Noma Han: Learning American Culture Through Tattooing

Noma Han and his tattooed body have been featured in multiple ad campaigns, editorial spreads, and even on the runways of New York Fashion Week. While tattoos are associated with criminality in his home of South Korea, this New York City resident works as a professional tattoo artist when he’s not modeling. The 10,000 spoke with Han about his introduction to tattoo culture, his evolution as a tattoo artist, and balancing his work with his high fashion modeling career.

When Han arrived in New York City in 2009, he spoke little English and was in need of a community. He found it in Blackfish Tattoo, a small tattoo shop in Koreatown, where he learned the art of tattooing while balancing his work as a high fashion model. In Korea, only medical doctors are legally able to give tattoos, which was part of the intrigue when a friend first asked Han to join him for his tattoo appointment at Blackfish. After watching his friend, Han decided he wanted his first tattoo, but was unable to directly communicate what he wanted, due to his level of English at the time. Han found himself returning to Blackfish, again and again, for his tattoos, as he could freely communicate with the owner, Kevin Jang, in Korean.

Han was drawn to “the idea of tattoos” as “permanent” symbols that people carry throughout their lives. In learning how to give tattoos, Jang first taught Han how to draw, “how to see stuff that is right there…the light, where it’s reflecting.” But there were also parts of the process that Han had to pursue on his own. Of his apprenticeship, he says, “you have to learn it by yourself. It’s not like someone can tell you this is this, but unless you get it, you never know.”

From drawing came using an actual needle and learning to apply the right pressure on someone’s skin. At first Han practiced on pigskin, but learned the most when he turned the needle to his own body. “I had to learn that, because if I didn’t know what was going on, I couldn’t tattoo anybody.” He eventually started to practice on friends with the promise “I did this on my body for six hours, so you can do it too.”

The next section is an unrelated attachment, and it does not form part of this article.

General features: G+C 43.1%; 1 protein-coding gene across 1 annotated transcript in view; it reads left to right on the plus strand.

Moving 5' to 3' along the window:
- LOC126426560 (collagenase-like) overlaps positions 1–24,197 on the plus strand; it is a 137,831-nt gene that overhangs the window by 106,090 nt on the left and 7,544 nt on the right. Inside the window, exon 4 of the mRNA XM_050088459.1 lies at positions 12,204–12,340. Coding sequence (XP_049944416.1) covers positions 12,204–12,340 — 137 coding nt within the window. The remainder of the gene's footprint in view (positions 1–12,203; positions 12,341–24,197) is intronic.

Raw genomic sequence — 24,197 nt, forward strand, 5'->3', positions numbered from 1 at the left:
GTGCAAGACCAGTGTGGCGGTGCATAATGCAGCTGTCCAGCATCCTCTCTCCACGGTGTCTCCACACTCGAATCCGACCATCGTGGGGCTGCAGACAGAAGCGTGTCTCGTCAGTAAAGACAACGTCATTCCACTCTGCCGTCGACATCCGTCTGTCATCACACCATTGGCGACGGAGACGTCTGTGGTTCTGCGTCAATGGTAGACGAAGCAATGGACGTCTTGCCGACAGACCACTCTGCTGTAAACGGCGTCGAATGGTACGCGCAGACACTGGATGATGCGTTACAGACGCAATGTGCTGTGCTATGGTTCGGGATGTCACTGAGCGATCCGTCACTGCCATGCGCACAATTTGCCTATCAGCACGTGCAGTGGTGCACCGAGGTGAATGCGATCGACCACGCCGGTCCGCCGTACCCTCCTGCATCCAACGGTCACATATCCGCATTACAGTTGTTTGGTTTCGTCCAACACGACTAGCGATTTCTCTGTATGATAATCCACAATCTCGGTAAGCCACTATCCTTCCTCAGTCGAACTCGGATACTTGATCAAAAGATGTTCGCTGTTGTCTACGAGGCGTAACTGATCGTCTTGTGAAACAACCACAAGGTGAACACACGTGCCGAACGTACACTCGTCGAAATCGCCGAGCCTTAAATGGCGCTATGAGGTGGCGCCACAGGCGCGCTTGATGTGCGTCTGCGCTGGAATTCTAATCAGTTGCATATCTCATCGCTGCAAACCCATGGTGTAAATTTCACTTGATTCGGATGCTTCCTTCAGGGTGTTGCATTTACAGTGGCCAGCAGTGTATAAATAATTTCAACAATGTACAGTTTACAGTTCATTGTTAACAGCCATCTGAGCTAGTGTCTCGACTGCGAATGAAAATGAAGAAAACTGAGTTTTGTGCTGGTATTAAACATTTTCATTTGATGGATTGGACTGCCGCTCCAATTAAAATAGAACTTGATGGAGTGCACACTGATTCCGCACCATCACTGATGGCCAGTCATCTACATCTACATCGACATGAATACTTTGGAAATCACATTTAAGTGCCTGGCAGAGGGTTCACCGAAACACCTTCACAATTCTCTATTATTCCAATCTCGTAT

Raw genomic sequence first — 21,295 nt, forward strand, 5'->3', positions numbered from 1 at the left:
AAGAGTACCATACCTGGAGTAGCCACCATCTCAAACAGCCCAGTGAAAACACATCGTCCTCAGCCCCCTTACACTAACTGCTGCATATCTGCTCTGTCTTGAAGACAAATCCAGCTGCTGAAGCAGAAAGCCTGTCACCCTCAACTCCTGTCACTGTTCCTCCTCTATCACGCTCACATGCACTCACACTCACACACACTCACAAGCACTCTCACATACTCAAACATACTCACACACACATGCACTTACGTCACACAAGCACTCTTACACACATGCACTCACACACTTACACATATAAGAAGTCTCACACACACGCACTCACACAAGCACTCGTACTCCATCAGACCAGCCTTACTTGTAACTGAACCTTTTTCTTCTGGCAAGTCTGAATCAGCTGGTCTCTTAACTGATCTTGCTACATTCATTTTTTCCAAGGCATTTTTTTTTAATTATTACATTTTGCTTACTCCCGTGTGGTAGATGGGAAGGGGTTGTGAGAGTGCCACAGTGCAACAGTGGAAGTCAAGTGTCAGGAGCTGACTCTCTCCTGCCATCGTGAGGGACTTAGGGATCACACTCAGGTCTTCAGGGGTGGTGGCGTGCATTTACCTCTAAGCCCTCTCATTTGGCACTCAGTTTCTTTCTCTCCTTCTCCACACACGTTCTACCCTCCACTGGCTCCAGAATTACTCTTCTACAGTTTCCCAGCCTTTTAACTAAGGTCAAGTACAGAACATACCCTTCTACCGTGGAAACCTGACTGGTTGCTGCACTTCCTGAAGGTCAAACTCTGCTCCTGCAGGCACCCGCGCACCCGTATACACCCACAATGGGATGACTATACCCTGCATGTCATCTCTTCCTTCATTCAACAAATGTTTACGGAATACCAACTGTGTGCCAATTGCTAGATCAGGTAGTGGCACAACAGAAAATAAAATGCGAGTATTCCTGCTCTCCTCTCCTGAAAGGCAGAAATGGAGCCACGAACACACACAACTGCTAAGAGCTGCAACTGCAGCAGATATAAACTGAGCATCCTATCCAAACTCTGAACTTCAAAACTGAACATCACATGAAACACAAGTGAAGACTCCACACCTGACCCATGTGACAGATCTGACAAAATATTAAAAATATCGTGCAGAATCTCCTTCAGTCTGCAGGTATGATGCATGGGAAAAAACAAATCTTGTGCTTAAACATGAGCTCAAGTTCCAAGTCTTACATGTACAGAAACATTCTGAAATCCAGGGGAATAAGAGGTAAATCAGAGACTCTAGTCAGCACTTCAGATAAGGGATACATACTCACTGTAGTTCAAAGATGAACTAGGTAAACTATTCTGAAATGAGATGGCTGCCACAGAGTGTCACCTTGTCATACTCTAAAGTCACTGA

While Han selects his own tattoos based on aesthetic and creativity, learning the meaning and motivation behind customers’ requests has been a case study in human nature. “The funny thing about tattoos is that you talk to a very random person [and] I know their inside, I feel like, because they keep talking about what the tattoo means to them,” he says.

Han sees himself becoming a full time tattoo artist when he retires from modeling. “If you don’t try hard now, there’s no future. If I get better and good at something…it’s going to work out somehow, but I’m not going to fail. I won’t fail,” he asserts. Comparing his work to more experienced tattoo artists motivates Han to continue tattooing and improving his skills, including drawing. “I draw because…you can always make time to develop yourself, practice anything, anywhere.”

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